Trailer Parks – Real and Virtual

Literally, a Trailer Park is a residential area where individuals can lease space, and can then have a large manufactured home delivered to the lot. Unlike a caravan / camper – which is designed to be towed by a private vehicle for use on holiday / vacation – these mobile homes are really meant to be transported only once, sometimes more often, and are used as permanent dwellings. They can be an economical option for home ownership.

Many residents of trailer parks are hardworking people who take pride in their homes.  In some cases, people who own acres of land in the wilderness can affordably place a manufactured home on the site.  In these cases, it’s a badge of freedom from the financial and social constraints of living in the mainstream…. 

Amongst owners of manufactured homes, however, there are some who don’t seem to care much about hygeine, social aesthetics, or basic human dignity.  These situations are often ridiculed, from websites to musical theater.  Terms such as “trailer trash”, or my personal favorite “Spam-sucking trailer trash” are used in a derogatory manner.

Figuratively? A ‘trailer park’ is more of an approach to life… A close friend who shares my refugee status put it this way:  “it’s not an economic status or living locale, but a state of social and emotional sickness”. 

In my case, i didn’t grow up in a literal trailer park.  It was a nice, working-class suburb in the midwestern United States.  But amongst most members of my family, there is a tendency toward a trailer park attitude… and that is why i’m out here…sorting out ‘nurture vs nature’ and all that good stuff. 

Some themes common to the Trailer Park mentality?  A sense of entitlement. A parasitic addiction to drama.  The ability to take any situation and make it worse.  Short-sightedness.  The abject failure to learn from a mistake.  Sociopathic behavior – ‘it’s all about ME!’.  Barfights.  Bragging about barfights.  Shopping (beyond your economic means) as recreation.  Reptiles as pets.   Lack of independent, critical thinking skills.  Something for nothing – ‘it’s not a gift, they OWE me that!’  Pyromania.  NASCAR. 

And, in my opinion, the pervasive and over-riding ability to make one bad damn decision after another – then expect someone else to deal with the consequences.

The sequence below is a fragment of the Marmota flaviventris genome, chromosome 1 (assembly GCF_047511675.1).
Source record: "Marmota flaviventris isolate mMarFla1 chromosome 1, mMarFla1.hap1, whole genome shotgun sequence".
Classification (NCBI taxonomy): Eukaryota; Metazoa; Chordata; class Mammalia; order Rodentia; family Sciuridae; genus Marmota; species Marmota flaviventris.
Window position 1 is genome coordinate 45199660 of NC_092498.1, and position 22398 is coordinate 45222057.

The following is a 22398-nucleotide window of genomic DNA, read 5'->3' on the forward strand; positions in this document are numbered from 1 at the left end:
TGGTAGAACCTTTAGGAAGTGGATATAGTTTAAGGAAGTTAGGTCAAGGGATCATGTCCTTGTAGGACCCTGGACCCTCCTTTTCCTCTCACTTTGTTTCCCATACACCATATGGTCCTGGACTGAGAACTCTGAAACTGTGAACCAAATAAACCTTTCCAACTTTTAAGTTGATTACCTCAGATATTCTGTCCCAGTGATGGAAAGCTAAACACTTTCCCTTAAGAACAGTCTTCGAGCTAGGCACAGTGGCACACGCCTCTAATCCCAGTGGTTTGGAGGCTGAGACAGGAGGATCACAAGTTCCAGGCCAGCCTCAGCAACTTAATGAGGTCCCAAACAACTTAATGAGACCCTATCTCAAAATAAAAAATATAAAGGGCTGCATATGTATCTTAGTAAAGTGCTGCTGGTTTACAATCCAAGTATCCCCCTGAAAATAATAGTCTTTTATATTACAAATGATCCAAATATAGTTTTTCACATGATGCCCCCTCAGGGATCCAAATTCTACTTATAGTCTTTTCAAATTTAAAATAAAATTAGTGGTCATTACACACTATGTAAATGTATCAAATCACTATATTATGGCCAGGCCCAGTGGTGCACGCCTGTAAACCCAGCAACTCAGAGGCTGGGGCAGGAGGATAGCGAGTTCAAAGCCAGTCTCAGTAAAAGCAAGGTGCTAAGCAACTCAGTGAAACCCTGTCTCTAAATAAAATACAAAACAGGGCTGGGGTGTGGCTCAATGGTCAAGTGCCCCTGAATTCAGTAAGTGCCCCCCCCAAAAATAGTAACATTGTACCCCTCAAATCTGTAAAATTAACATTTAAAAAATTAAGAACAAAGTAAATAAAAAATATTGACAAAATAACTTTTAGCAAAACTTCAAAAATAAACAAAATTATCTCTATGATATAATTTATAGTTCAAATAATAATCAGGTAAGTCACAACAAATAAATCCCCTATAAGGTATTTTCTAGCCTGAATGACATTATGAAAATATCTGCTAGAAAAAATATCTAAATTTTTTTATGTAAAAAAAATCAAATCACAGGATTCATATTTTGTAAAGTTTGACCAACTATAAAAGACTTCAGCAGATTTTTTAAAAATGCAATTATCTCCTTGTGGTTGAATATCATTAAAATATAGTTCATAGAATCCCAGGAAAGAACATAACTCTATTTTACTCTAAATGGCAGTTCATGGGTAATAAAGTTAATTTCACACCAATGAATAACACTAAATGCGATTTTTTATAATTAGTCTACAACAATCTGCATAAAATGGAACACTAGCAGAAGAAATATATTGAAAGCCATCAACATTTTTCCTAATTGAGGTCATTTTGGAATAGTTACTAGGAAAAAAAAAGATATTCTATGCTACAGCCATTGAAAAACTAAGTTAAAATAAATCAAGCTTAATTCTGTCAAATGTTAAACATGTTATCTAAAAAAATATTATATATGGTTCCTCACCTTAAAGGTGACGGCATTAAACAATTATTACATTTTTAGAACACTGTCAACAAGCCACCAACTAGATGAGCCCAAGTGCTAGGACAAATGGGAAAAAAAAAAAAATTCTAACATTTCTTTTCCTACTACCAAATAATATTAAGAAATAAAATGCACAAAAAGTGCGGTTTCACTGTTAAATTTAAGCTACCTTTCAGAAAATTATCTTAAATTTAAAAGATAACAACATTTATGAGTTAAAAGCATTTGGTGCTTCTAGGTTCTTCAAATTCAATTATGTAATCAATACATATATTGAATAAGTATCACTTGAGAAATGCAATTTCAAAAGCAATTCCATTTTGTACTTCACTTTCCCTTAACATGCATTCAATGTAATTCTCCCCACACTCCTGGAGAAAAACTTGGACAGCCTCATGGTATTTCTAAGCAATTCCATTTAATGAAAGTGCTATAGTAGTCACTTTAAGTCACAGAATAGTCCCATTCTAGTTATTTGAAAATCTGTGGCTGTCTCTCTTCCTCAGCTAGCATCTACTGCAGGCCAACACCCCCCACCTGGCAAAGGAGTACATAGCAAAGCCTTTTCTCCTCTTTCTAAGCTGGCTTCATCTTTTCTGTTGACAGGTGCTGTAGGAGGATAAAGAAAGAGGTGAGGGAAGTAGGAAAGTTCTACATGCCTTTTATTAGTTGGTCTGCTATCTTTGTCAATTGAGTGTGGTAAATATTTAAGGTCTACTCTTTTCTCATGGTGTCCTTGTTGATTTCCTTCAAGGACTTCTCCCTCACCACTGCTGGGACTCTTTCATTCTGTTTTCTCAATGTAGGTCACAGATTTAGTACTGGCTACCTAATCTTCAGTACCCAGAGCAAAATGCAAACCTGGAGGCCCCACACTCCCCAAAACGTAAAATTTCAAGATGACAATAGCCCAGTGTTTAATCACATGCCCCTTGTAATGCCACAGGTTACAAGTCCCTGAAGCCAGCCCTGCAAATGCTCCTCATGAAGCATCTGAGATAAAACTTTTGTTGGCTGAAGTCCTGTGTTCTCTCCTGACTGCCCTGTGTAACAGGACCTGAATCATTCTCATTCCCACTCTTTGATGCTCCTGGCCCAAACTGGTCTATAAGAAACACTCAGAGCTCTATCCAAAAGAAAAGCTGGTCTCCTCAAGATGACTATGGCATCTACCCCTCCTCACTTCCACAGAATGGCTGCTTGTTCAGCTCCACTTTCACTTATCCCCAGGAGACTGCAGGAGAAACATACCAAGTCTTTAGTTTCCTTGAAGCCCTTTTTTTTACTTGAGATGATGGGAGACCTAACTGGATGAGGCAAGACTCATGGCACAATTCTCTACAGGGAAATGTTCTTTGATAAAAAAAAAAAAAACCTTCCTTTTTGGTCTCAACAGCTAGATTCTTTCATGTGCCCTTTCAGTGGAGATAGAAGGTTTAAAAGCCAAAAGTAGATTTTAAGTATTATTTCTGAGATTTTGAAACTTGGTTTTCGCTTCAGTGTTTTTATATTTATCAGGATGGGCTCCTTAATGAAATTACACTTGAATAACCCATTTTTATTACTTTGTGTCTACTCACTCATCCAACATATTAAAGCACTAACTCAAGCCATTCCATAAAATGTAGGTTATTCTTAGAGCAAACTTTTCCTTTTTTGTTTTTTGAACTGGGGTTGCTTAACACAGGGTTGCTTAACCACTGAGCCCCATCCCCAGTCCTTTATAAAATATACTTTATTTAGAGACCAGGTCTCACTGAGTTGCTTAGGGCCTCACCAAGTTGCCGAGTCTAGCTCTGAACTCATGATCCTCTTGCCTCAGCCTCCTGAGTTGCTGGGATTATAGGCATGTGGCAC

11 thoughts on “Trailer Parks – Real and Virtual

  1. I grew up in the Midwest, in Columbus, Ohio to be exact, during the ’50s & 60s. I was adopted by a couple whose primary concern in life, other than each other, was the accumulation of “window dressing”. Unfortunately for them, I could not be force-fitted into their mold of the perfect child, which as
    window dressing I was expected to be. My sister, also adopted, was another story. What kept me from becoming another teenage suicide statistic was my
    mother’s parents, Grandma & Grandpa Tobin; two wonderful people of working
    class Irish stock that gave me their unconditional love. Columbus, Ohio
    was an incredibly depressing place in which to grow up. I left there for
    San Francisco when I turned 18.

    Your tales of life in the Midwest captivate me. Your observations are
    penetrating, unflinching and, best of all, funny as hell. Thanks for sharing
    yourself and your personal experience of Life in the Midwest.

    Your new fan,
    Mark Ellinger

  2. Mark – Thank you for sharing your story… here i am electronically self-medicating in the blogosphere, only to find myself humbled and honored by this remarkable community of people who understand and appreciate my words. i will do my best to keep you laughing… God knows, residents of The Park keep throwing materials at me on an hourly basis! i look forward to your comments along the way. Thank you again… your response is almost overwhelming…